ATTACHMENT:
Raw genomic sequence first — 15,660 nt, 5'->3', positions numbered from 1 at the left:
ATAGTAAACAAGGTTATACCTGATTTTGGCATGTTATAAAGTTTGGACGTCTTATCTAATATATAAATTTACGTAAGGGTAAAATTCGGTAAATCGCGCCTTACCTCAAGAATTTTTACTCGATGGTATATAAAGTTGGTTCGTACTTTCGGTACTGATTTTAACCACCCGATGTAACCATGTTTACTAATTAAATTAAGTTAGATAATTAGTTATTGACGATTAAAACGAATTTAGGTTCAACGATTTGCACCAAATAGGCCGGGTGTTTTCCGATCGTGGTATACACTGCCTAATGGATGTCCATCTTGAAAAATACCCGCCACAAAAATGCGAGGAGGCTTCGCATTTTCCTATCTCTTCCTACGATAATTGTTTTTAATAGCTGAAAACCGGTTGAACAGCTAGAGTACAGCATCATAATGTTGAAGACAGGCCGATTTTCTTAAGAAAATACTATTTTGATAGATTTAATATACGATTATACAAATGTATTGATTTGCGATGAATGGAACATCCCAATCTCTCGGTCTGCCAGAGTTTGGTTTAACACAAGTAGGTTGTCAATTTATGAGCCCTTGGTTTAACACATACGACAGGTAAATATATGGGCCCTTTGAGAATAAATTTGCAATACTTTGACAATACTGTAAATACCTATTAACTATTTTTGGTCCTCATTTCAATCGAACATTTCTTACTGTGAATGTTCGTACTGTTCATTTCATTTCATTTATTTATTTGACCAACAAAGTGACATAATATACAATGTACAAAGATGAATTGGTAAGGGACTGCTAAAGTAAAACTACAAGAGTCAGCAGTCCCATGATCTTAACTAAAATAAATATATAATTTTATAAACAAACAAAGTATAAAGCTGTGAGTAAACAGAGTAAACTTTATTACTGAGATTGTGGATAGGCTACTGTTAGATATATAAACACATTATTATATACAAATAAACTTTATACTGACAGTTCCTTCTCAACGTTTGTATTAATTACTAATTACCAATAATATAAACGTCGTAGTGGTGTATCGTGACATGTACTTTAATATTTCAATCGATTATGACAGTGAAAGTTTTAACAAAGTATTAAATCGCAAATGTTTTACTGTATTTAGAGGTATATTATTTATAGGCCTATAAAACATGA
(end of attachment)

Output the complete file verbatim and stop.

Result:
Raw genomic sequence first — 15,660 nt, 5'->3', positions numbered from 1 at the left:
ATAGTAAACAAGGTTATACCTGATTTTGGCATGTTATAAAGTTTGGACGTCTTATCTAATATATAAATTTACGTAAGGGTAAAATTCGGTAAATCGCGCCTTACCTCAAGAATTTTTACTCGATGGTATATAAAGTTGGTTCGTACTTTCGGTACTGATTTTAACCACCCGATGTAACCATGTTTACTAATTAAATTAAGTTAGATAATTAGTTATTGACGATTAAAACGAATTTAGGTTCAACGATTTGCACCAAATAGGCCGGGTGTTTTCCGATCGTGGTATACACTGCCTAATGGATGTCCATCTTGAAAAATACCCGCCACAAAAATGCGAGGAGGCTTCGCATTTTCCTATCTCTTCCTACGATAATTGTTTTTAATAGCTGAAAACCGGTTGAACAGCTAGAGTACAGCATCATAATGTTGAAGACAGGCCGATTTTCTTAAGAAAATACTATTTTGATAGATTTAATATACGATTATACAAATGTATTGATTTGCGATGAATGGAACATCCCAATCTCTCGGTCTGCCAGAGTTTGGTTTAACACAAGTAGGTTGTCAATTTATGAGCCCTTGGTTTAACACATACGACAGGTAAATATATGGGCCCTTTGAGAATAAATTTGCAATACTTTGACAATACTGTAAATACCTATTAACTATTTTTGGTCCTCATTTCAATCGAACATTTCTTACTGTGAATGTTCGTACTGTTCATTTCATTTCATTTATTTATTTGACCAACAAAGTGACATAATATACAATGTACAAAGATGAATTGGTAAGGGACTGCTAAAGTAAAACTACAAGAGTCAGCAGTCCCATGATCTTAACTAAAATAAATATATAATTTTATAAACAAACAAAGTATAAAGCTGTGAGTAAACAGAGTAAACTTTATTACTGAGATTGTGGATAGGCTACTGTTAGATATATAAACACATTATTATATACAAATAAACTTTATACTGACAGTTCCTTCTCAACGTTTGTATTAATTACTAATTACCAATAATATAAACGTCGTAGTGGTGTATCGTGACATGTACTTTAATATTTCAATCGATTATGACAGTGAAAGTTTTAACAAAGTATTAAATCGCAAATGTTTTACTGTATTTAGAGGTATATTATTTATAGGCCTATAAAACATGA